Base and upper rate

Hi , firstly I know I should be asking my EP the following questions,  but they have little / no time during appointments etc .

Last interrogation,  I was unaware that they turned my pace rate down from 70 to 60 bpm.

I felt a little funny for several weeks,  only on going to gym etc and prolonged bending over , on getting out of bed too. I thought I was imagining things till I finally phoned hospital and spoke to an arithmia nurse who looked at my notes . I'm not happy they didn't inform me - obviously , but I'm now paced at 60 .

I also noticed ( doing cardio at gym ) my heart rate rarely goes ( if ever ) above 130 ! I take Biprosolol 7.5mg , I'm told by someone this might be the reason why .

However , since base rate alteration to 60 , I've been struggling at the gym - or is it my imagination ??


Changes to Settings

by Penguin - 2023-11-12 05:35:59


Thanks for the post and for highlighting that it's always helpful to tell patients about changes made to our settings.  This happens quite a bit to pacemaker patients and it's annoying. It would have been much easier to tell you what was done at the time and why. Saves unnecessary phone calls too which I imagine impact on busy clinics.

I can only give you my own explanation why you feel as you do: 

1. I find that most changes to programmed heart rates have an effect that takes a little time to get used to.  You may be feeling 'less' atrial pacing particularly if you have been paced at 70 bpm for a long time and if there is a significant decrease in the amount of a.pacing that you receive.  This should improve unless you need a higher atrial rate for something that you or your clinic haven't explained. 

2. The new base rate of 60 bpm means that your heart will be paced when your heart rate falls below 60 bpm. This will probably result in less atrial pacing than you received at 70 bpm.

3. Re: Heart rate rises to 130 bpm -  Your PM has a lower rate - yours is 60 bpm and an upper rate - yours may be 130 bpm.  You can check this on your interrogation papers.  The papers refer to an LRL (lower rate limit) and URL (upper rate limit). 

Your PM will operate between the upper and lower rate. 60-130 bpm is quite a common setting. It will allow your heart to rise to 130 bpm with PM assistance if necessary.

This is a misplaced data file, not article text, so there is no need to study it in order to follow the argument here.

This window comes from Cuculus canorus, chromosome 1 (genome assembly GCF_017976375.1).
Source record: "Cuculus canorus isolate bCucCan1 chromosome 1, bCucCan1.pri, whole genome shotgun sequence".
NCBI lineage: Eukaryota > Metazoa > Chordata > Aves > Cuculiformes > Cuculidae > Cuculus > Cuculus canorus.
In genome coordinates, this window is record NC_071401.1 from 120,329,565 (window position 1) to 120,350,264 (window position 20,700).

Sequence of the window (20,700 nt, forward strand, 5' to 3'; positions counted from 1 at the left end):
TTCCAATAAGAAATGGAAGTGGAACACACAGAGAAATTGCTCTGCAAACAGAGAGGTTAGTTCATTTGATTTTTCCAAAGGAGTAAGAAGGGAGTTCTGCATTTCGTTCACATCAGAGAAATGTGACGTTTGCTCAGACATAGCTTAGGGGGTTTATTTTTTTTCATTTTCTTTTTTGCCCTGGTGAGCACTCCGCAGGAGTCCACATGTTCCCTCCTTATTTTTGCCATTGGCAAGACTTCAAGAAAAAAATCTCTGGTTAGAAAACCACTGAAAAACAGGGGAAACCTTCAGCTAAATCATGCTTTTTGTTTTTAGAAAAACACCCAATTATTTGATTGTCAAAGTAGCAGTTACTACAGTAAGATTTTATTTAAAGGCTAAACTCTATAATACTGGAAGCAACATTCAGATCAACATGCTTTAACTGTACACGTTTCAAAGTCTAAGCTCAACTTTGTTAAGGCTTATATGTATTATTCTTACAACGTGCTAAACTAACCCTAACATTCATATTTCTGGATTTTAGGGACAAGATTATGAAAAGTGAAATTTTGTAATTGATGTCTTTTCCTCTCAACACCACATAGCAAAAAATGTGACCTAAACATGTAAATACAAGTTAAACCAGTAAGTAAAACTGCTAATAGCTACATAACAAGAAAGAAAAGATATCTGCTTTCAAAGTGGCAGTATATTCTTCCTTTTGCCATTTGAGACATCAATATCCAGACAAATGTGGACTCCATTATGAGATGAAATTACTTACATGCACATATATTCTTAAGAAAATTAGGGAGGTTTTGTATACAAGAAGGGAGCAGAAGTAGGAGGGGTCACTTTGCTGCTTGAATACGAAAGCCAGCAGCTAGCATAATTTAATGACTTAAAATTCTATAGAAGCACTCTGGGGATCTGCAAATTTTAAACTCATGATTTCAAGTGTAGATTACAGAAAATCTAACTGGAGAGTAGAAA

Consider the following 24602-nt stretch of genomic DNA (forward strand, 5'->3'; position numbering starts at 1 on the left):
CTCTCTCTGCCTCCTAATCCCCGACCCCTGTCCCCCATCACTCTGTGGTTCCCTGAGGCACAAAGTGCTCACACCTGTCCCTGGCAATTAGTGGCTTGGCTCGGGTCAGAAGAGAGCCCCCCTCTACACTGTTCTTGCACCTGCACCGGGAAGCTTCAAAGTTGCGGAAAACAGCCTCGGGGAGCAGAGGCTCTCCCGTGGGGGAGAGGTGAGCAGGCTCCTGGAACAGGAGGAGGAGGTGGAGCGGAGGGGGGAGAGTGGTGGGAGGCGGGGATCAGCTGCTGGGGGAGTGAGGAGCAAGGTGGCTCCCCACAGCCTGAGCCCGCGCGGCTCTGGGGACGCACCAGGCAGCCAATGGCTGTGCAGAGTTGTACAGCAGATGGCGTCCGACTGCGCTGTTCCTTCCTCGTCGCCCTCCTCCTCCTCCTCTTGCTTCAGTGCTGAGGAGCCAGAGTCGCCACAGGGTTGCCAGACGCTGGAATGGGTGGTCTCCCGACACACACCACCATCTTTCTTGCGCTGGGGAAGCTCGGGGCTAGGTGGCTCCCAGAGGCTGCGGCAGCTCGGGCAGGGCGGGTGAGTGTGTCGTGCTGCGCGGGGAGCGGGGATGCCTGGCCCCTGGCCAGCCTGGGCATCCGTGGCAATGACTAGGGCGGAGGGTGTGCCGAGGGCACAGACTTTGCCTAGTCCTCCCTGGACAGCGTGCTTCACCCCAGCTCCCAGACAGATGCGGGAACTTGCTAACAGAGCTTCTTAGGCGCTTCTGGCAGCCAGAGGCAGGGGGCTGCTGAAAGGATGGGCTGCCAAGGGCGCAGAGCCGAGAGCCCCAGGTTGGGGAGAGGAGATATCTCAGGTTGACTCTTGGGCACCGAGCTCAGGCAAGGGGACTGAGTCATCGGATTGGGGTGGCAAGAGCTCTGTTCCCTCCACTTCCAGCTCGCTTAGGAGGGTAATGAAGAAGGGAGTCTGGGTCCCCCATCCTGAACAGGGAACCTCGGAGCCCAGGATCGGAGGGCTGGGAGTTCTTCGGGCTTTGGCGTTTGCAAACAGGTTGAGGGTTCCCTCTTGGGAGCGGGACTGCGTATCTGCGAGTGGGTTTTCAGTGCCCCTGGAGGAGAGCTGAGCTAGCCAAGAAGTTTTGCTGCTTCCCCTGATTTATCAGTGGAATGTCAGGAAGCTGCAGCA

Once your needs go above 130 bpm you will be dependent on your own heart (without PM assistance).  Depending on your age, medications, diagnosed conditions and fitness levels your heart may or may not be capable of raising it's rate above 130 bpm. 

5. Bisoprolol - This is a beta blocker and (as I understand it) BBs can limit heart rate. 

I hope that makes sense to you. 



Thank you

by mar892ree - 2023-11-12 06:46:55

Thank you for taking time to reply , much appreciated. 

I'm ( apparently) 96% paced ! 

Once again - thank you for taking time to reply - I think I've had more answers/ information from this group than I have the hospital ! I also find it very reassuring too 

96% Paced

by Penguin - 2023-11-12 07:41:40

Hi again, 

I'm assuming that 96% is your atrial pacing %.  This means that your atria (top of the heart / sinus node) are being paced a great deal with your PM set at 70 bpm. 

The next time your clinic interrogate your device the atrial pacing % may be lower.  If this happens it will be because the setting has been changed to 60 bpm.  It isn't a reflection of your Sinus node function. 

Edited: too much info. 

Best Wishes

You need to get your PM settings...

by crustyg - 2023-11-12 13:01:12

...and then you'll be in a position to ask better questions.  Not all EP-teams will give you your settings at the end of each in-person setting: my advice is politely and firmly point out that you will get them anyway by making a Subject Access Request under the Access to Health Records Act 1990.  Unless they are totally wedded (welded?) to a 1950s view of Medicine ("you'll get what I give you and be damn grateful for it") they should back down and accept the USB memory stick that you offer and copy your settings and PM records to it.  Otherwise you'll have a 42day wait (IIRC that's what the legislation requires as a maximum delay on their side).  And it costs them a lot of money for each SAR.  Don't give up or back down.

At least one contributor here has recounted how once she started to show that she understood some of the EP-jargon, her team's view of her changed from 'nice, harmless little old lady' to one of considerable respect and willingness to share key decisions with.  She *is* a lovely, little old lady - harmless, hmm, I wouldn't pick a fight with her!

What the EP-team don't want is to have to spend time explaining the effect of changing pacing mode or lead impedance over time.  But if you ask about exactly what pacing mode you're in and it doesn't end in an R that *may* be the issue.  And there are plenty of folk here who will help you decode the jargon.

FWIW, I had my lower rate dropped from 50BPM to 45BPM - and did my usual Pilates then Yoga classes that evening.  Next morning I was back - by arrangement - to get my lower rate put back to 50BPM.  So we learn.  I can well imagine that a lower rate change from 70BPM to 60BPM has had a bad effect for you.  And being on a beta-blocker won't help.  Several contributors here have found a higher lower-rate limit much better for them.

You know you're wired when...

You can hear your heartbeat in your cell phone.

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